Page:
This case is distinguishable from the Ninth Circuit's decision in United States v. Scott, 450 F.3d 863, 872 n. 11 (9th Cir. 2006), wherein the Ninth Circuit considered pretrial release conditions other than those designed to secure an accused's presence in court and the safety of the community. In Scott, the defendant was arrested on Nevada charges of drug possession and released on his own recognizance. Scott, 450 F.3d at 865. As a condition of his pretrial release, defendant was required to sign a form agreeing to comply with several conditions including "random" drug testing without a warrant and that his home be searched for drugs without a warrant. Scott, 450 F.3d at 865. Scott was a Fourth Amendment case concerning defendant's motion to suppress evidence found in a warrantless search of defendant's home. The issue in Scott was whether defendant waived his Fourth Amendment rights by consenting to pretrial release conditions allowing law enforcement officials to conduct warrantless searches of his home. Id. at 865. The Ninth Circuit concluded that defendants on pretrial release do not waive their Fourth Amendment rights through consent to pretrial release conditions; thus, searches must be supported by probable cause under the Fourth Amendment to be lawful. Id. at 868. In analyzing the disputed search in Scott, the court determined that defendants on pretrial release do not have reduced expectations of privacy like probationers and supervised releasees. Id. at 873. "[T]he assumption that [the defendant] was more likely to commit crimes than other members of the public," did not authorize the Government to "short-circuit" the search warrant process. Id. at 874. "Just as the government cannot detain an individual for dangerousness merely because he has been arrested, the government cannot order warrantless searches based on the assumption that the defendant will commit further crimes." United States v. Gardner, 523 F.Supp.2d 1028, 1034, (N.D.Cal. 2007) (discussing Scott, 450 F.3d at 874).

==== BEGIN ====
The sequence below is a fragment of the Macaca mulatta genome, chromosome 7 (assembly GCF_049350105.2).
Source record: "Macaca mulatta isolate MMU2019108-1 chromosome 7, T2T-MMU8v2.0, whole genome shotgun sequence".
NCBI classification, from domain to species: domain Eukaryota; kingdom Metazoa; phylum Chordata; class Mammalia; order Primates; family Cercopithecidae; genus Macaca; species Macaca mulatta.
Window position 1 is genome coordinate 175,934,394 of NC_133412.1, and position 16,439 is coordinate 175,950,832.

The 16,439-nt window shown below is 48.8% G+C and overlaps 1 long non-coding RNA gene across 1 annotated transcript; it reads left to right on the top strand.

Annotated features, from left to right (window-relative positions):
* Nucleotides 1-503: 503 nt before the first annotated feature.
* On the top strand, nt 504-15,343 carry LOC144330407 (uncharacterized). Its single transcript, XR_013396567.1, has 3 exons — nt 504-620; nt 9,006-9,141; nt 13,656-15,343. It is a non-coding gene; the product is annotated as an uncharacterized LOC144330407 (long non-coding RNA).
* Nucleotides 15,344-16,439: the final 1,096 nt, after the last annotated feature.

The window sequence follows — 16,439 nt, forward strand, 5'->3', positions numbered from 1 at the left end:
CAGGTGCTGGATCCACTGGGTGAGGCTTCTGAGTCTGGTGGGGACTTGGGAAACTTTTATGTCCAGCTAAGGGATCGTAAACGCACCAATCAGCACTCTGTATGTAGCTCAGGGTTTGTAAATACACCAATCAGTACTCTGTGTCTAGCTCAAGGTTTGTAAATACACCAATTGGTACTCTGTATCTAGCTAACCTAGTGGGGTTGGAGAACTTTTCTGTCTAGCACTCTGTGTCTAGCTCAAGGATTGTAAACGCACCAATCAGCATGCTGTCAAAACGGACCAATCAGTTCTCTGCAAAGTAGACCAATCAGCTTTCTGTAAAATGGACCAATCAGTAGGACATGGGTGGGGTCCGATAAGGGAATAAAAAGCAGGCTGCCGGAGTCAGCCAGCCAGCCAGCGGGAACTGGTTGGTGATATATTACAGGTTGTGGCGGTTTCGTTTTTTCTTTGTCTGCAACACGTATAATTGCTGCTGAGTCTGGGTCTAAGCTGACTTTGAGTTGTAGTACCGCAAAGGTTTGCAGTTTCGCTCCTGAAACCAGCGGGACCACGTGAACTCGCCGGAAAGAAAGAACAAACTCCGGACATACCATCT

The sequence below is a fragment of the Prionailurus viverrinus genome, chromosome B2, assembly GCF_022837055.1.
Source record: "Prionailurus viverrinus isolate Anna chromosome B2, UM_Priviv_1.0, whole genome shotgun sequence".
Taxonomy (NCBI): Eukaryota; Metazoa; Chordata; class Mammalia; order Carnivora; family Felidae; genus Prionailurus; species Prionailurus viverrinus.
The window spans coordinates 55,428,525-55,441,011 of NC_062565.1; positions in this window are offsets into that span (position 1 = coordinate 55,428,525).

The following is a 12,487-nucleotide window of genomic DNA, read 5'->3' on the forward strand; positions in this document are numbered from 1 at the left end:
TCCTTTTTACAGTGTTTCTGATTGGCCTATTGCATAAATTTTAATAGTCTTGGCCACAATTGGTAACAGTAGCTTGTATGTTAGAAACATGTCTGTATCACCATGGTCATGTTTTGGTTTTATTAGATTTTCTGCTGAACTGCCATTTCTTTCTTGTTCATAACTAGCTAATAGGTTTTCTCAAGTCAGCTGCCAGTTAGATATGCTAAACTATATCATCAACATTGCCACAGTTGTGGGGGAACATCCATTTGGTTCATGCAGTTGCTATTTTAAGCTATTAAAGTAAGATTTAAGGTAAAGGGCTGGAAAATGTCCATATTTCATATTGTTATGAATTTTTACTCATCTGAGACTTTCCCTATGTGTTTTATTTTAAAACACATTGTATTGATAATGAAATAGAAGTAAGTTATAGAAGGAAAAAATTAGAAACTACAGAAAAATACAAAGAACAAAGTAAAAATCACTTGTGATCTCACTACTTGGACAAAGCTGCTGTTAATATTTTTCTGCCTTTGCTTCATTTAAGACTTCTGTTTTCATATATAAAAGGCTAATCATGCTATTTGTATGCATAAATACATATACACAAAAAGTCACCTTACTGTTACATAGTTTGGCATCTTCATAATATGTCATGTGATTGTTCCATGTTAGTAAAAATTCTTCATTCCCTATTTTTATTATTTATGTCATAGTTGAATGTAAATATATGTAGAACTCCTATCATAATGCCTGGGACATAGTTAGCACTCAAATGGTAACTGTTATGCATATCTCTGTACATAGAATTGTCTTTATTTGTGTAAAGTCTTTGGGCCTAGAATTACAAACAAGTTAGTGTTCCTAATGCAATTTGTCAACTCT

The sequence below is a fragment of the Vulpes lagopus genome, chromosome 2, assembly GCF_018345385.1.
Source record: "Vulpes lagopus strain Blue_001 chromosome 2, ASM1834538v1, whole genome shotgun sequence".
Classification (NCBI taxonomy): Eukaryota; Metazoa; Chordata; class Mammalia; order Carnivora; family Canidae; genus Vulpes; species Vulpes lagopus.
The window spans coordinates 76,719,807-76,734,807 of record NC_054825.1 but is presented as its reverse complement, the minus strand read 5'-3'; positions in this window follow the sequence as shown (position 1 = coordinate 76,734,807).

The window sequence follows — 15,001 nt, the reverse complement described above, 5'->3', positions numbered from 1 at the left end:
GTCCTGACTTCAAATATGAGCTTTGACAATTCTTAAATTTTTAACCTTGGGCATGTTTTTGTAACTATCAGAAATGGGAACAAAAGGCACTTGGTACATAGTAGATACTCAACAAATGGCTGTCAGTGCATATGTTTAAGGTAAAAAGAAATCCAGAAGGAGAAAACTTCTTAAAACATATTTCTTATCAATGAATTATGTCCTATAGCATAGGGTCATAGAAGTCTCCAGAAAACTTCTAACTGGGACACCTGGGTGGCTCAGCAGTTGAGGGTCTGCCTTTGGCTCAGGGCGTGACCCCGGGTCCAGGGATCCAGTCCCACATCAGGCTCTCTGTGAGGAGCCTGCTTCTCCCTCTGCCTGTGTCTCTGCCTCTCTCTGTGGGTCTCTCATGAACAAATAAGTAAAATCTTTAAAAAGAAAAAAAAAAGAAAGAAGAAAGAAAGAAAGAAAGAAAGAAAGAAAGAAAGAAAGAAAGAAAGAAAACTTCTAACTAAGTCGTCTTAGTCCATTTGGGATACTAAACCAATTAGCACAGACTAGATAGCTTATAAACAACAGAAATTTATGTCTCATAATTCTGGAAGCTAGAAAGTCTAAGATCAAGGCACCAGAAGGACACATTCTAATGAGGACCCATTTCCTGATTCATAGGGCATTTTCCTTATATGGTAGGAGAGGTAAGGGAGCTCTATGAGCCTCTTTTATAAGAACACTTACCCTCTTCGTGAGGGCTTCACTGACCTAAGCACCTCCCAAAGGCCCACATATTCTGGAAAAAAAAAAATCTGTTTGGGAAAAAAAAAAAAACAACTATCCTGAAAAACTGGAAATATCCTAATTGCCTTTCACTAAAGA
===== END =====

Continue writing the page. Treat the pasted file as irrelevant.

Unlike the district court in Scott, this Court is not assuming that merely with Defendant's arrest that he is more likely than the general public to commit sexually-related crimes while on release. Rather, the Court is relying upon expert testimony of an unchallenged expert on sexual deviancy, Mr. Robert Emerick, that "there is a relationship between viewing sexually explicit pornography depicting consenting adults in increasing severity . . . and the potential for viewing child images and/or committing hands-on offenses against children." (docket # 23 at 29-30)
In summary, Defendant has been indicted for receiving and possessing child pornography; hence, probable cause exists that Defendant committed these sexually-related crimes. Mr. Emerick testified that "there is a relationship between viewing sexually explicit pornography depicting consenting adults . . . and the potential for viewing child images and/or committing hands-on offenses against children." (docket # 23 at 29-30) In view of that relationship, the pretrial release condition that "[t]he defendant shall not access via computer or possess any photographs or videos of sexually explicit conduct as defined by 18 U.S.C. § 2256(2)," is a condition that will further protect the public from Defendant, while on pretrial release. (docket # 23 at 24-25) Such a condition directly serves the Government's "legitimate and compelling" pretrial goal of protecting the public, Salerno, 481 U.S. at 749, and constitutes only a limited abridgement of Defendant's First Amendment rights for a relatively short period of time. United States v. Bahe, 201 F.3d 1124, 1134 (9th Cir. 2000) (quoting United States v. Bee, 162 F.3d 1232, 1235 (9th Cir. 1998) (A defendant's right to free speech may be abridged to "`effectively address [his] [alleged] sexual deviance problem.'"); United States v. Murtari, 2008 WL 687434 (N.D.N.Y. 2008) (pretrial release condition was reasonable and was limited to encroaching upon defendant's First Amendment rights only to the extent necessary based upon the magistrate judge's findings.)
Defendant's trial is currently set for September 9, 2008. (docket # 20)
IT IS ORDERED that Defendant's pretrial release condition that he "shall not access via computer or possess any photographs or videos of sexually explicit conduct as defined by 18 U.S.C. § 2256(2)" is hereby AFFIRMED.